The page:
Camp Merry Heart Provides Happiness for People with Disabilities and Special Needs

By Steve Sears

The area is beautiful – 123 acres in Hackettstown of Warren County, New Jersey – and so is the intention.

Camp Merry Heart, a vehicle of Easter Seals New Jersey, for 70 years has been providing happiness for people with disabilities and special needs.

Bob Zirkel, Director of Business Operations for Camping and Recreational Services for Easter Seals New Jersey, speaks about the camp’s benefits. “Camp Merry Heart is a fully-inclusive summer camp. We serve children ages 8 to 21, children to young adults age 18 to 21, and adult population which is 21 plus. We have some campers in their 80s who have been coming for 30-something years.” 500 – 600 campers enjoy Camp Merry Heart every year.

All program areas at Camp Merry Heart are fully accessible, as are all five cabins, and the majority of the camp is paved trails. Activities include swimming, fishing, boating, splash pad, games, biking, hiking, challenge courses, full-length zip lining, arts & crafts, gardening, team sports, rock climbing, karaoke, dancing, talent shows, and much more. There is also a fully functional kitchen at Camp Merry Heart attended to by an outside vendor.

Other key benefits of Camp Merry Heart are that caregivers as well get a respite from providing constant, around-the-clock care. Also, there is a travel option, too. “We also have a hotel and travel program that goes up and down the east coast. We’ll take campers on cruises and go to Niagara Falls, and over Fourth of July weekend we went to Myrtle Beach.”

Montclair’s Tami Gaines had searched for a long time for a camp for her son Trey, who was born premature at just one pound and 13 ounces and requires oxygen care. Trey spent his early years in and out of the hospital, his mom looking for ways to give her then 10-year-old son (now 13) with disabilities a normal experience like her other children. 

She found Camp Merry Heart in 2017 – and was sold even prior to visiting the camp for the interview process. The deadline for registration was the day she learned of the camp. “That was the beginning when I learned how great they were. They were leaving at 5 and I called them and said ‘I’m never going to make it in time, so just forget it. We’ll try for next year.’” Camp Merry Heart offered to wait for Gaines’ 6 p.m. arrival, and the goodness continues. “I’m used to being on top of my son; he’s quite unpredictable. They said to me, ‘Tami, why don’t you go wait outside.’ I said, ‘What?’ because I have never left him alone before.’” The folks meeting with her assured her Trey would be fine while they attempted to interact with him alone. They did, and Trey became a Camp Merry Heart camper. “I burst into tears. I started crying my eyes out.”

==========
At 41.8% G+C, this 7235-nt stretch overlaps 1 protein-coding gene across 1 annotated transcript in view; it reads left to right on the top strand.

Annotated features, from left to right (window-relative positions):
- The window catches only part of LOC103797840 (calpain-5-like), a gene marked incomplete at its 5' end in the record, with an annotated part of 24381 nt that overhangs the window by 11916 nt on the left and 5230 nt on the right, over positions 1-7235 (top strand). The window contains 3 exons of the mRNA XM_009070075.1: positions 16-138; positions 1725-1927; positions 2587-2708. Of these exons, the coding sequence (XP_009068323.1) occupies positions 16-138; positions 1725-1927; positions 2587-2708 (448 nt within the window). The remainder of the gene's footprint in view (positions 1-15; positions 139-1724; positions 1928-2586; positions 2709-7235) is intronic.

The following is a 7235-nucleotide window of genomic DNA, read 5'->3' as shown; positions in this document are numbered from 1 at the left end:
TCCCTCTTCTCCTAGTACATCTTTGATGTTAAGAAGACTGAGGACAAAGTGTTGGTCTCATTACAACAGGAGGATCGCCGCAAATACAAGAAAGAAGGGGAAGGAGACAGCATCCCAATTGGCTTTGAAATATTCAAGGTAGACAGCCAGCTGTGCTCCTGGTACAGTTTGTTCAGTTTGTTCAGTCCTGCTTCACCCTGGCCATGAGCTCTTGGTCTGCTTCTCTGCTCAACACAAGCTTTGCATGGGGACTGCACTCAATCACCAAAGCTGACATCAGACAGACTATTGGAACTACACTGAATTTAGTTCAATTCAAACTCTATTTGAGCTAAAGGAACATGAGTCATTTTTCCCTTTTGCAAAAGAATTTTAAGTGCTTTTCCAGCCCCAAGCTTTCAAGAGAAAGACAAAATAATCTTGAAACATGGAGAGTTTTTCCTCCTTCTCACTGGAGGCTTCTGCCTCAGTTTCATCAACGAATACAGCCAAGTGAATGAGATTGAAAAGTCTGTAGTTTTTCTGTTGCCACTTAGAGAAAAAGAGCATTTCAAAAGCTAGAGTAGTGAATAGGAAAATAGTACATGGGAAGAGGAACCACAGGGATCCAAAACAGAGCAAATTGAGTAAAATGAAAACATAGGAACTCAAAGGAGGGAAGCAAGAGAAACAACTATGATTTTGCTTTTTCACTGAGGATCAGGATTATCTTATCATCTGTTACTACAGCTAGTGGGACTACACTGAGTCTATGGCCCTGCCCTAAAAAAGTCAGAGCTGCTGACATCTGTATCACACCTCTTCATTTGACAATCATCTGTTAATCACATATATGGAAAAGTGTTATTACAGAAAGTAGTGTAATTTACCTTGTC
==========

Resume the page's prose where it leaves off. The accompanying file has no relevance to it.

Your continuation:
Gaines says Trey’s independence and interaction with other campers is huge, as is his partaking in zip lining and play and show participation. “When I first dropped him off (for his first five days of camp), I literally sat in my car and could barely drive I was crying so hard. No one had ever taken care of my son other than me. The fact that I was able to trust them enough to leave him – a lot of parents have to let go of the fact that they’re the only ones that can take care of their kids; that they know best. Because Trey came home with a swagger. When I picked him up from camp, he was literally a different kid. He was like, ‘I did this. I did this without you.’ He had so much more confidence.” 

The primary camping season is from the second week of June until the end of August, but year-round respite opportunities are offered to individuals with disabilities as well as group offerings for the September to May off-season months. 

Zirkel also recognizes the efforts of others who support the camp. 20 to 30 different Rotarian groups provide funds and actually physically provide services like fixing gutters, painting, and this type of aid has been the norm for 30 to 40 years. “We also work with groups like Valley National bank, M&M Mars, Amway, and more.”

Zirkel closes with an interesting story. “I took one of our staff members down to the local Med-Express. Most of my staff are hired from overseas. He (the staff member) has a pretty thick English accent, and in Hackettstown someone with an English accent tends to stand out a bit. Sure enough, we’re waiting in the waiting area and a gentleman turns around and says, ‘Hey, are you guys from Camp Merry Heart?’ I said, ‘Yeah, as a matter of fact we are.’ This gentleman turned out to be a camper who had come to us about 30 years ago.” 

Camp Merry Heart is located at 21 O’Brien Road. For more information, visit


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